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Material goods blamed for marital strife

[ 2010-11-26 11:02]     字号 [] [] []  
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A majority of Chinese people feel unsure about marriage, as the country's divorce rate is almost on par with its economic growth rate, a survey has found.

According to an online survey released on Thursday by China Youth Daily, 78 percent out of 2,714 respondents said they feel unsure about marriage.

A section of the survey that asked whether people care too much about the material assets in a marriage was cited by 63 percent of the respondents as the chief cause of insecurity in marriage.

Statistics from the Ministry of Civil Affairs show that about 2.47 million couples divorced in China in 2009, a rise of almost 9 percent from the previous year.

"People feel insecure in marriage because it is overburdened nowadays. It is expected to offer too many things besides affection, such as wealth, social status and human resources," said Ma Yinan, a professor at Peking University.

The Supreme People's Court made public a draft of judicial interpretations of the marriage law on Nov 16 to solicit opinions.

A controversial section of the draft suggests that once a marriage ends in divorce, the pre-marital property is to be recognized as the buyer's personal assets, instead of a couple's common wealth.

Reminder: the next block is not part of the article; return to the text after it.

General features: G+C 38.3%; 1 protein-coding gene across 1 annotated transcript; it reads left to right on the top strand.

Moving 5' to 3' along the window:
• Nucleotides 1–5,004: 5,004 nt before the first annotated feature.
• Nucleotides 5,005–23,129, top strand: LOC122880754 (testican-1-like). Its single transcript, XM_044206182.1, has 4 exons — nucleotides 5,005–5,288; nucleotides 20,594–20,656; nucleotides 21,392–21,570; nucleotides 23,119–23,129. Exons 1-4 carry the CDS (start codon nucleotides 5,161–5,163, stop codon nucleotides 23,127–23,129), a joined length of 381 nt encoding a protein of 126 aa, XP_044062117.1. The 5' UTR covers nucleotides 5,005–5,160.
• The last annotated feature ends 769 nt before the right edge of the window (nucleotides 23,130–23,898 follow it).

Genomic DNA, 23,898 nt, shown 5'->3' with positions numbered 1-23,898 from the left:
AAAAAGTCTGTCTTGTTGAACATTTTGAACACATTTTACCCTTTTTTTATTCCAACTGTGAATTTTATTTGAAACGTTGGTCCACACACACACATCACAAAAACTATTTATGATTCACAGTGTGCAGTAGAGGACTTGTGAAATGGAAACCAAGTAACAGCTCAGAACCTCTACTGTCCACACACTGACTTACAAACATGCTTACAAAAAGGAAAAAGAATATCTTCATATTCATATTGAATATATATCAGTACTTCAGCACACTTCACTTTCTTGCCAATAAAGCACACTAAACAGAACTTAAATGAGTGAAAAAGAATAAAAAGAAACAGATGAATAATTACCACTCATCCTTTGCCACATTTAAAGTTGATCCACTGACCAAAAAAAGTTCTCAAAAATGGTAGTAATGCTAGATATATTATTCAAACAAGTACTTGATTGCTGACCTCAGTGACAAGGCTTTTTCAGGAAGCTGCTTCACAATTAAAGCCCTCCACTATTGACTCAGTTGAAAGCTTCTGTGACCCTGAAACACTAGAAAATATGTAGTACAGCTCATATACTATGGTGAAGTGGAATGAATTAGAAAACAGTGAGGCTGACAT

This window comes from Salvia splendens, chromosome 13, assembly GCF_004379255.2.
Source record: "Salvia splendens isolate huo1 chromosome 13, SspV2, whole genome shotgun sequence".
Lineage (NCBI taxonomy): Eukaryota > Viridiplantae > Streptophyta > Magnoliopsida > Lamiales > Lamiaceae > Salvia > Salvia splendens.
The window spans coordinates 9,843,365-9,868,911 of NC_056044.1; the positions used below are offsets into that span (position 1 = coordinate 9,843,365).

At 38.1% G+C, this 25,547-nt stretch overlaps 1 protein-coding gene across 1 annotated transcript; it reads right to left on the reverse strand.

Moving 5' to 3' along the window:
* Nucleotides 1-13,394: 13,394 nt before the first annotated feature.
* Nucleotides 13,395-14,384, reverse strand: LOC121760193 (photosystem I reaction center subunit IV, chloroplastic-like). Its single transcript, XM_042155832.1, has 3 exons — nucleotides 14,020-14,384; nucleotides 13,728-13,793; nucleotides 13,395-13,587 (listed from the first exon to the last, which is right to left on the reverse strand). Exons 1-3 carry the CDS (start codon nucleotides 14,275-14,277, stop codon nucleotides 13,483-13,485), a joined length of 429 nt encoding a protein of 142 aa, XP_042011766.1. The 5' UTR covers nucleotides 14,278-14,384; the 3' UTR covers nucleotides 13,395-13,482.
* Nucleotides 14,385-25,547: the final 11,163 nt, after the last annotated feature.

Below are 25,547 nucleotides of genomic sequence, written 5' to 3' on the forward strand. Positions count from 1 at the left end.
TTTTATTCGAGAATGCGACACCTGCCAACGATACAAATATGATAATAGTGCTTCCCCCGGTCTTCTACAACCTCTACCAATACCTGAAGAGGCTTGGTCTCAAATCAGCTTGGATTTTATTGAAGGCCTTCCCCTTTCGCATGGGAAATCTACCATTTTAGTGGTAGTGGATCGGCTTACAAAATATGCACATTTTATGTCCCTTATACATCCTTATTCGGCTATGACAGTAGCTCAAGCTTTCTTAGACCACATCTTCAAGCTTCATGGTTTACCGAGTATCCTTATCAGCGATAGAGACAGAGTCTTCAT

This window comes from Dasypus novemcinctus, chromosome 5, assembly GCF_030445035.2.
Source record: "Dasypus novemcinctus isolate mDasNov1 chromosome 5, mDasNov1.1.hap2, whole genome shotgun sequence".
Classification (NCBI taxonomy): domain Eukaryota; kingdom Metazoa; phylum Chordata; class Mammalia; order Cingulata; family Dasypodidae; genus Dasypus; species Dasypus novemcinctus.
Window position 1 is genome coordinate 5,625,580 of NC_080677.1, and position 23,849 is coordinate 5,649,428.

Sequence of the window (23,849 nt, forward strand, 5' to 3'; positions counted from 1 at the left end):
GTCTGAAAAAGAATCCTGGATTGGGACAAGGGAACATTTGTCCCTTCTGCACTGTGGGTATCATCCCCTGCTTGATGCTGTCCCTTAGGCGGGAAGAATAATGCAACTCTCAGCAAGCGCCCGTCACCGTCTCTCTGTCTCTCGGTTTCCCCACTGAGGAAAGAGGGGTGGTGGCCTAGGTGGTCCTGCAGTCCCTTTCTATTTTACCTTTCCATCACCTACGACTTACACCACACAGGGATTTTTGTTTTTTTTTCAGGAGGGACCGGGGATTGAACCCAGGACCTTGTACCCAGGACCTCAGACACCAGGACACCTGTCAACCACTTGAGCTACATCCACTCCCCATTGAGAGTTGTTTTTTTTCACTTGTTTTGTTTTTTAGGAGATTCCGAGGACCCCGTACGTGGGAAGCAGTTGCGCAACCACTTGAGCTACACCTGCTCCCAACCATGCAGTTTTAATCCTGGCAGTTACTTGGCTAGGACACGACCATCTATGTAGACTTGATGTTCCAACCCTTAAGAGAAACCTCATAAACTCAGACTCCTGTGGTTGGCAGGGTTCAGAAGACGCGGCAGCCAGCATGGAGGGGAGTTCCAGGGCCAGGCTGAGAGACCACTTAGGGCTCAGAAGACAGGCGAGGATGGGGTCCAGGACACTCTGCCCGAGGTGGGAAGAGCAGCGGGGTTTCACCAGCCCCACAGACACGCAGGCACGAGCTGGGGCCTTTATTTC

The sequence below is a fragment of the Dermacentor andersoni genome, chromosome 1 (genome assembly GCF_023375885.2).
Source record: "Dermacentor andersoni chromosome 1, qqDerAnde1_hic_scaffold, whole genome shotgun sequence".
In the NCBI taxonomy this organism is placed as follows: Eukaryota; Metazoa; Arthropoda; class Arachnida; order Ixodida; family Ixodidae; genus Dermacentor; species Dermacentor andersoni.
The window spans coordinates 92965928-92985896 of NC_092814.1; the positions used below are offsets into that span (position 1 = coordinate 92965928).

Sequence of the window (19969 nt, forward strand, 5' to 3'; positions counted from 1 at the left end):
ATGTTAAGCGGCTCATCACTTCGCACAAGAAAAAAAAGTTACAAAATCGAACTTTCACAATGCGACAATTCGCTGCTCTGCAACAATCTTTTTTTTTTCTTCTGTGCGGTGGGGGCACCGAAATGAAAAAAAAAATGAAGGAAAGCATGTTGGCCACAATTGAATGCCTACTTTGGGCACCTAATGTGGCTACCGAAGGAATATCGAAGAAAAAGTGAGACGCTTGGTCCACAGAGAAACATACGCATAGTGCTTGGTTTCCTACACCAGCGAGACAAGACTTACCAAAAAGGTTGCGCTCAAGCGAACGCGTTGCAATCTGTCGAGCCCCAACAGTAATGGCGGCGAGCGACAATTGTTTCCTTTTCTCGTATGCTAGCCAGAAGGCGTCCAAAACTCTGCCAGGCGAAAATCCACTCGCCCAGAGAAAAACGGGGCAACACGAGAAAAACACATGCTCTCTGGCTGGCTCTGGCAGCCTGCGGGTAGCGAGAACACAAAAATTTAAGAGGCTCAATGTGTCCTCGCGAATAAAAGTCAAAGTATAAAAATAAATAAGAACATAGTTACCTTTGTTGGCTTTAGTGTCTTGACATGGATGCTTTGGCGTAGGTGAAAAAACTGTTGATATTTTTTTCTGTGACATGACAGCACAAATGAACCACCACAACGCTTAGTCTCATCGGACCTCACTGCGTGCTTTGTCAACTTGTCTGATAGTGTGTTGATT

The draft also states that the party who makes the down payment for a residence and registers it in his or her name prior to marriage is to be recognized as the owner of the property if the marriage ends in divorce.

The previous clause in the law dictated that a house, which is traditionally bought by the bridegroom before the marriage, is regarded as the couple's mutual property and appraised for its value on divorce.

In response to the proposed changes in the draft, more than 60 percent of the netizens polled in the survey supported this change in the marriage law, while 21 percent were opposed to it.


(中国日报网英语点津 Helen 编辑)

Material goods blamed for marital strife

About the broadcaster:

Material goods blamed for marital strife

Nelly Min is an editor at China Daily with more than 10 years of experience as a newspaper editor and photographer. She has worked at major newspapers in the U.S., including the Los Angeles Times and the Detroit Free Press. She is also fluent in Korean.